Engineering and manufacturing has long been seen as a ‘traditional’ sector in terms of recruitment. With business leaders believing that a professional’s career history should align with the industry that they are applying to work within in the future.  

Due to the candidate-led market of today, the sector has seen a dramatic change in the demand for skills. The introduction of automation, coupled with an ageing workforce has meant that engineers need to be upskilled in order to gain the knowledge to work on advanced machinery. Not only that, the sector has seen the number of apprenticeships decrease, which has caused a skills gap in the market. 
As engineers that have worked in the industry for years are now reaching retirement age, businesses are needing to rethink their strategy for attracting new talent. As the talent pool shrinks, it is crucial for businesses to be able to attract top candidates, and know where to look for them. 
It is becoming increasingly difficult for businesses to hire talent that have the desired employment history, due to the fact that there are fewer candidates on the market. Businesses are keen for their new starters to ‘hit the ground running’, but if they wait too long for the perfect candidate then they face putting added strain on other areas of the business. 
This, partnered with the fact that businesses aren’t willing to invest in their employees in terms of training and development, means that there is a higher turnover of staff, and a generation of engineers with only two to three years’ experience in each of their previous roles. Businesses should aim to look at candidates with differing experience, whilst considering their transferable skills and the alternative views that they could bring to the business. 

Candidates moving across roles and sectors within engineering and manufacturing

Due to the talent shortage in the market, businesses should begin to utilise talent from other areas of the industry, and target candidates who can bring more to the business and develop themselves within a role. This is because these candidates will already have an understanding of the pace of manufacturing, they are aware of how to communicate between different areas of the business, and they will have experience with different departments already. Companies like Reckitt Benckiser, Nestle, and Morrisons recommend moves internally in order for their employees to gain a broader knowledge of the business and appreciate operational issues that arise in other areas. This has been adopted by many of the blue-chip organisations who are aiming to retain their top talent who are looking to progress their career further.
However, if you are a smaller organisation and you are unable to recruit from other areas of the business, it is important that you do not maintain the mentality that candidates should have worked solely within a specific area in order to be suitable for the role. Transferable skills and experience can give the role a new dimension that it didn’t have before.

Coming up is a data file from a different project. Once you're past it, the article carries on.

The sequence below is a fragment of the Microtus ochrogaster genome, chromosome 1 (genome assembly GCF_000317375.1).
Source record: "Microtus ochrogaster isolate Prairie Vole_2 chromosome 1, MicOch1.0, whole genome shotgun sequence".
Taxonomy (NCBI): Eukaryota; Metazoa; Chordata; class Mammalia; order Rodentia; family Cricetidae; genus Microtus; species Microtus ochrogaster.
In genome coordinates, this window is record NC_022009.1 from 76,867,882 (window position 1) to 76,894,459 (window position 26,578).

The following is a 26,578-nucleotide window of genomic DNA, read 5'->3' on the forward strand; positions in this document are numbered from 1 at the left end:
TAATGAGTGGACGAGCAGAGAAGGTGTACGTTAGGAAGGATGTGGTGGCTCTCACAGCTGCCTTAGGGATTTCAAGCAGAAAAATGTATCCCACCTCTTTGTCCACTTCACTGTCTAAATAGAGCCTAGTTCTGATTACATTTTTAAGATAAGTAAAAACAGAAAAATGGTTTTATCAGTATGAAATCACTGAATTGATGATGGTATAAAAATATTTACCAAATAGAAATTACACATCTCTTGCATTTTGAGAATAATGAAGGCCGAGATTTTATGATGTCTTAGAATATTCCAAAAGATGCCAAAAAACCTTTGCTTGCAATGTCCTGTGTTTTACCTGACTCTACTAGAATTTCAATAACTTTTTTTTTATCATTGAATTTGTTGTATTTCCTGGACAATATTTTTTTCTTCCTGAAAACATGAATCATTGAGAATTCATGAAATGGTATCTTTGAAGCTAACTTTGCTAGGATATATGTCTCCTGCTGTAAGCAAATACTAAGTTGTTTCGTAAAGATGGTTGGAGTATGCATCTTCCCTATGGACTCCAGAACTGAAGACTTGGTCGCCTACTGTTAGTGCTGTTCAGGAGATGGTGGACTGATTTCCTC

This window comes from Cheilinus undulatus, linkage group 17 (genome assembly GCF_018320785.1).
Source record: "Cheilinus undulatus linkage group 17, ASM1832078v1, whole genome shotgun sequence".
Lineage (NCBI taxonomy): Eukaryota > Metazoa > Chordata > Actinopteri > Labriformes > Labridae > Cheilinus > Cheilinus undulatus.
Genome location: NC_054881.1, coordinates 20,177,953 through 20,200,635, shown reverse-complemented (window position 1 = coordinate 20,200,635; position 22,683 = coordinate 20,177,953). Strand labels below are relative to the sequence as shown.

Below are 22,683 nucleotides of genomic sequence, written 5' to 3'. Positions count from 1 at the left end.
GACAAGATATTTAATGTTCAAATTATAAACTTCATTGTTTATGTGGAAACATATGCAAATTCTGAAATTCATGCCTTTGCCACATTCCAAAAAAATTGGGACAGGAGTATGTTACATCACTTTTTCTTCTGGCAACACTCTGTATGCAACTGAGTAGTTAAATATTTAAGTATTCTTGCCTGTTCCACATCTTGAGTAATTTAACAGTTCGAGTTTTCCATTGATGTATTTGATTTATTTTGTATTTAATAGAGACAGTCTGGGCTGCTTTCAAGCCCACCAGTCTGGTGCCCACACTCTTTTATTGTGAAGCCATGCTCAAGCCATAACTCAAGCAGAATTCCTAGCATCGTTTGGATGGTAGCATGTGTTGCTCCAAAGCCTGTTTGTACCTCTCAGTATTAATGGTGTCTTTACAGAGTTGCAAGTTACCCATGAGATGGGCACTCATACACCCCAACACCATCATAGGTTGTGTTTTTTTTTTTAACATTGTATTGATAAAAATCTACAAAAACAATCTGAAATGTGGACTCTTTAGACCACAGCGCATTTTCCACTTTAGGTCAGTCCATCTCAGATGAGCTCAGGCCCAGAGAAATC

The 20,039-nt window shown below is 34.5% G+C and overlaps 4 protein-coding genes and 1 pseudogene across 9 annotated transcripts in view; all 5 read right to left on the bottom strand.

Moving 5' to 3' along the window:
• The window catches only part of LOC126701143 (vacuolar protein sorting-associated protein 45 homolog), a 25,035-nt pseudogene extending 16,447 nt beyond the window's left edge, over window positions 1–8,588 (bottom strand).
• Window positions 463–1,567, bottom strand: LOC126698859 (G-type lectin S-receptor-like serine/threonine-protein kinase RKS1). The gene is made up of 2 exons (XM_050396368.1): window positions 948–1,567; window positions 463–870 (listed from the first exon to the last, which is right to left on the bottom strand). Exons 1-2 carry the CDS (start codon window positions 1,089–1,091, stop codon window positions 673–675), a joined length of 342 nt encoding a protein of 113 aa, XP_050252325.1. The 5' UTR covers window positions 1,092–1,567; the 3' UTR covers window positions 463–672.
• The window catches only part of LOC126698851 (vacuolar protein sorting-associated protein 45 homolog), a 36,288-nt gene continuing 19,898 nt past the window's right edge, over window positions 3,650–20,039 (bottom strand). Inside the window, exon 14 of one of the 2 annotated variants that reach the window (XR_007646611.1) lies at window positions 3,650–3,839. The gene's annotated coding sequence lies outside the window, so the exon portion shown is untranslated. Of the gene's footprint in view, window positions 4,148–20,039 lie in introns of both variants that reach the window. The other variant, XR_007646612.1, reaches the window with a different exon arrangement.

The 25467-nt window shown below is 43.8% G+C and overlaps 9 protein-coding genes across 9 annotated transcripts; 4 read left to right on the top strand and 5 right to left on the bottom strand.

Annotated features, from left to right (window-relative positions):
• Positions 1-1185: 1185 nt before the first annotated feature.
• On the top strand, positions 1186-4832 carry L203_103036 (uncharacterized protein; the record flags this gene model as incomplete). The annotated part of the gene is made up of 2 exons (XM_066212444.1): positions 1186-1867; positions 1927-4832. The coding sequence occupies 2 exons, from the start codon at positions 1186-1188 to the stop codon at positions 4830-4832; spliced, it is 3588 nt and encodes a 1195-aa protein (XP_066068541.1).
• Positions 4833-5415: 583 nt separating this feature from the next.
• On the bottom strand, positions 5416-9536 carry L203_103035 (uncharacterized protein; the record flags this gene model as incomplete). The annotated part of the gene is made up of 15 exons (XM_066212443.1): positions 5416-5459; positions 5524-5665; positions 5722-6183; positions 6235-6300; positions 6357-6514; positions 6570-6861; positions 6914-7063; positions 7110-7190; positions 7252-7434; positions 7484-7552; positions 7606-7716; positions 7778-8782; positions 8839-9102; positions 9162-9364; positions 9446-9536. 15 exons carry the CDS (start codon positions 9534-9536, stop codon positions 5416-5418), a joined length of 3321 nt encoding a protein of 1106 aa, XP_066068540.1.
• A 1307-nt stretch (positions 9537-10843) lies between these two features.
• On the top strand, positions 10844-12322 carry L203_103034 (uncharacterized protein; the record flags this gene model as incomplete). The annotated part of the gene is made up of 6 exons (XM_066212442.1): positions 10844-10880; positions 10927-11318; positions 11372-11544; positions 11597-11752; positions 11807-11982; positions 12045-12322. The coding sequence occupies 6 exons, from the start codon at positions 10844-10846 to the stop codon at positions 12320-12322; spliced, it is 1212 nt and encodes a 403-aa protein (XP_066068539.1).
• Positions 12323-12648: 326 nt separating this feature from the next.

How CVs have evolved

It is important for businesses to know what to look for throughout the entire recruitment process. If your candidate has examples of the following on their CV it is worth considering them for a role that has similar, or the same, responsibilities regardless of the sector they are applying for. 
  • Examples and figures of savings, percentages of growth, and waste management.
  • How they have improved a process, or implemented positive change to how their old business was run.
  • Examples of when they have reduced costs.
If the candidate has solid examples of previous experiences then you should discuss these in more detail during the interview. All of the above experiences can be transferred to different sectors and promote positive business growth. 
Due to the fact that the millennial workforce has shown they don’t tend to remain in one job for a prolonged period of time, it is clear that the CV that hosts a long history of employment within the same sector or business will be harder to come by in the future. Employers should expect to see an array of CVs with an employment history that jumps between industries. 
Businesses should look to adjust their outlook on recruitment now so they can attract, hire, and retain top talent as it comes into the market. There should be a focus on the candidate’s willingness to learn, adapt, and be versatile.
If you are looking to hire top talent in the engineering and manufacturing sector, please get in touch with one of our specialist recruitment consultants today. Alternatively, why not read through our article ’10 Skills propelling engineering and manufacturing’. Where we have identified the top 10 skills organisations should be looking for.
Lauren Allanson
Managing Consultant, Michael Page Engineering & Manufacturing 
T: 0113 388 9047